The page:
I’ve been making soap for decades. When I sold the tea shop and moved to this area, I took along a gallon jug of olive oil. I let it sit in the garage over 2 winters. I wasn’t sure if it would still make good soap, but to find out all I had to lose was a bit of lye.
I bought an earlier version of this book years ago:
There are a lot of books out there and some don’t deal with real soapmaking.
I have the basic recipe written in front.
Disclaimer: This is not an instructional post for a novice to follow. Please, if you want to make your own soap, buy a book or study online before you start messing with lye!
I dedicate all equipment to soapmaking only.
1. Melt your fats.
2. Mix your lye and water in a stainless steel sink. This is where it gets dicey and one must be careful. The chemical reaction makes the lye water heat up extremely fast! Where goggles!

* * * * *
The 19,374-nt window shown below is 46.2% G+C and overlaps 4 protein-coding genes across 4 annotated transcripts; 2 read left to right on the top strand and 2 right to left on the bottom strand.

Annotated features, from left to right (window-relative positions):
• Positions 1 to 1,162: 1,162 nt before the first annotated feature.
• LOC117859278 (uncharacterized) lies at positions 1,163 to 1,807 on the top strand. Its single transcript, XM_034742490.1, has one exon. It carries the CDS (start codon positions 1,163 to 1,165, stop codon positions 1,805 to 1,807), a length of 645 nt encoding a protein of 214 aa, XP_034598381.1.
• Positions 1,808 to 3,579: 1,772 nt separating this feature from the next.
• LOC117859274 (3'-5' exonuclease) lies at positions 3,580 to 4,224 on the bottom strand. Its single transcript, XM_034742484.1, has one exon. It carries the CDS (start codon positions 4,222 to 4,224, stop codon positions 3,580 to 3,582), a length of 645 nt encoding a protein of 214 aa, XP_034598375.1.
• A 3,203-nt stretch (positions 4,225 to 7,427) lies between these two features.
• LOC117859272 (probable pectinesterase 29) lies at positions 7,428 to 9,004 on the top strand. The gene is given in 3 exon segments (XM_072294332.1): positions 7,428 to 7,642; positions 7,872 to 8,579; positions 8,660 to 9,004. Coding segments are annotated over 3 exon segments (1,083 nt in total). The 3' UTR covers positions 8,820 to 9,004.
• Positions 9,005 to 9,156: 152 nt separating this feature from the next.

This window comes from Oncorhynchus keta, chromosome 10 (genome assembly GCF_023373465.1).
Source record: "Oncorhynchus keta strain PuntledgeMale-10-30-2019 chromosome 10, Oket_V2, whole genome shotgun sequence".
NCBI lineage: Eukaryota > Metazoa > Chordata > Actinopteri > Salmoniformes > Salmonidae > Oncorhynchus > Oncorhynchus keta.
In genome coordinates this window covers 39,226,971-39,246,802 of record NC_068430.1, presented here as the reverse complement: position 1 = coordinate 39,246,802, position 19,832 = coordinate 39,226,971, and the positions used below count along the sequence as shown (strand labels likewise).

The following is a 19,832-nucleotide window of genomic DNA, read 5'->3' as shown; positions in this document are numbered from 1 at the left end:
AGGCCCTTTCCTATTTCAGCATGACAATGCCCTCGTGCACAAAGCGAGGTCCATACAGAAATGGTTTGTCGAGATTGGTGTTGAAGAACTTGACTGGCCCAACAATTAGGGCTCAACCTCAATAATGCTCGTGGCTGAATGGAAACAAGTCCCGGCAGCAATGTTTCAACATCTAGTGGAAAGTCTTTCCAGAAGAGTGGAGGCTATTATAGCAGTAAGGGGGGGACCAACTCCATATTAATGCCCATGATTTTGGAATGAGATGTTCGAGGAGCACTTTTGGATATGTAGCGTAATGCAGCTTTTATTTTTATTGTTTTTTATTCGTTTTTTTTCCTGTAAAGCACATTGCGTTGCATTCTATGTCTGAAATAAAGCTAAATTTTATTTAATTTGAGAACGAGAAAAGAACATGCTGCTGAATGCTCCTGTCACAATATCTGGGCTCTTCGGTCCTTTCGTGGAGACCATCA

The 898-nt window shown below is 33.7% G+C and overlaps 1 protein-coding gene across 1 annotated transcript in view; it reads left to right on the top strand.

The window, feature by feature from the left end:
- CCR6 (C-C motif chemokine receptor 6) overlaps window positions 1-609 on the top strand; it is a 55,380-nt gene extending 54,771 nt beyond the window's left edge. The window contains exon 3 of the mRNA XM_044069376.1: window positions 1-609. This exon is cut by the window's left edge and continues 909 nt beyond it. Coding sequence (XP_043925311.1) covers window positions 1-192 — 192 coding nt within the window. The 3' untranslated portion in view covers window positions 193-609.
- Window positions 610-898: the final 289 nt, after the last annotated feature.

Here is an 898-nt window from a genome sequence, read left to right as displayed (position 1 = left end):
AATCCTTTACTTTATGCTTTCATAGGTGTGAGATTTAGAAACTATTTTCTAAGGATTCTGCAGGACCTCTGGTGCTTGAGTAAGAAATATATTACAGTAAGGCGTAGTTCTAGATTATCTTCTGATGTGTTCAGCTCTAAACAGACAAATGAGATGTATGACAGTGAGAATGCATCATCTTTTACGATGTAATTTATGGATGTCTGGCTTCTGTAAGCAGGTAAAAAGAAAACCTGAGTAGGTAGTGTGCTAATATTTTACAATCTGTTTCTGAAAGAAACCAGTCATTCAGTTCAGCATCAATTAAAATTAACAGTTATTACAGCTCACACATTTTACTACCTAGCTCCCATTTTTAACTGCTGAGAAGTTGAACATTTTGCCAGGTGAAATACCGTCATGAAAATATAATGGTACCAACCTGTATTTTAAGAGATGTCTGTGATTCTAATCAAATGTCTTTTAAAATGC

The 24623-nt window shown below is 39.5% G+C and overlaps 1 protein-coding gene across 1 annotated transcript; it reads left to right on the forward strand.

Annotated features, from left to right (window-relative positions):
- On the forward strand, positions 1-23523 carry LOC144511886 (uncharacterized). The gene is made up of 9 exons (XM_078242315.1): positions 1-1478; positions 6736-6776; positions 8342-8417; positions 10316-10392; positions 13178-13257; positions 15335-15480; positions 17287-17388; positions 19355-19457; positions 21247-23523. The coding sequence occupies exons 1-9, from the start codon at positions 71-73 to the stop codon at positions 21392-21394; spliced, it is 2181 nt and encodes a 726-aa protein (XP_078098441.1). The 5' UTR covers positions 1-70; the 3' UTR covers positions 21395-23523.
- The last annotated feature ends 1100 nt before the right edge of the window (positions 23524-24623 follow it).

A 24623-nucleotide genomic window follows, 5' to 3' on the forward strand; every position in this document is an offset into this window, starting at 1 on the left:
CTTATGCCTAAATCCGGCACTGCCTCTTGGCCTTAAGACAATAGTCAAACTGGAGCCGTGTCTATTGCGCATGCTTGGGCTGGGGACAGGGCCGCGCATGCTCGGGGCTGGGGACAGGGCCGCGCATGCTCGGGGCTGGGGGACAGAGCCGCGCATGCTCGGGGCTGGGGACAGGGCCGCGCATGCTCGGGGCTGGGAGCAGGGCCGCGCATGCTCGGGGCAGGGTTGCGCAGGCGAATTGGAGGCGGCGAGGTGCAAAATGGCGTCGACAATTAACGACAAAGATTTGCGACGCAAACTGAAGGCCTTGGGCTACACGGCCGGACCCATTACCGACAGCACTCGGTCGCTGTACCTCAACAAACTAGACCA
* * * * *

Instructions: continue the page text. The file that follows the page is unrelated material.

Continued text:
3. When the fats heat up to 120°, and the lye water COOLS down to 120°, combine.
Immediately start mixing with a dedicated stick blender.
4. When ready – the great thing about using the stick blender, is it’s ready in less than 15 minutes – Scent if you wish and pour into your mold. Set in a cool dry area.
5. After 24 hours, cut and stand upright on a cooling rack. During the entire process, do not touch the soap!
6. Let sit for at least 2 weeks. I’ll let it sit for a month. Then it’s good to go!
I made 2 batches which ended up being about 30 bars. This will last for over 2 years. Soap can get better with age!
I loved the smell of this soap, but i don’t even remember what I put in it. I would love to scent my home with it! I ended up storing the soap in the garage. I notice that the garage smelled wonderful. I’m guessing it was the heat bringing it out.
I thought I would sit a bit of soap with water on my stove and realized that the soap was melting. Now I’m going to experiment with adding more water and making a liquid hand soap.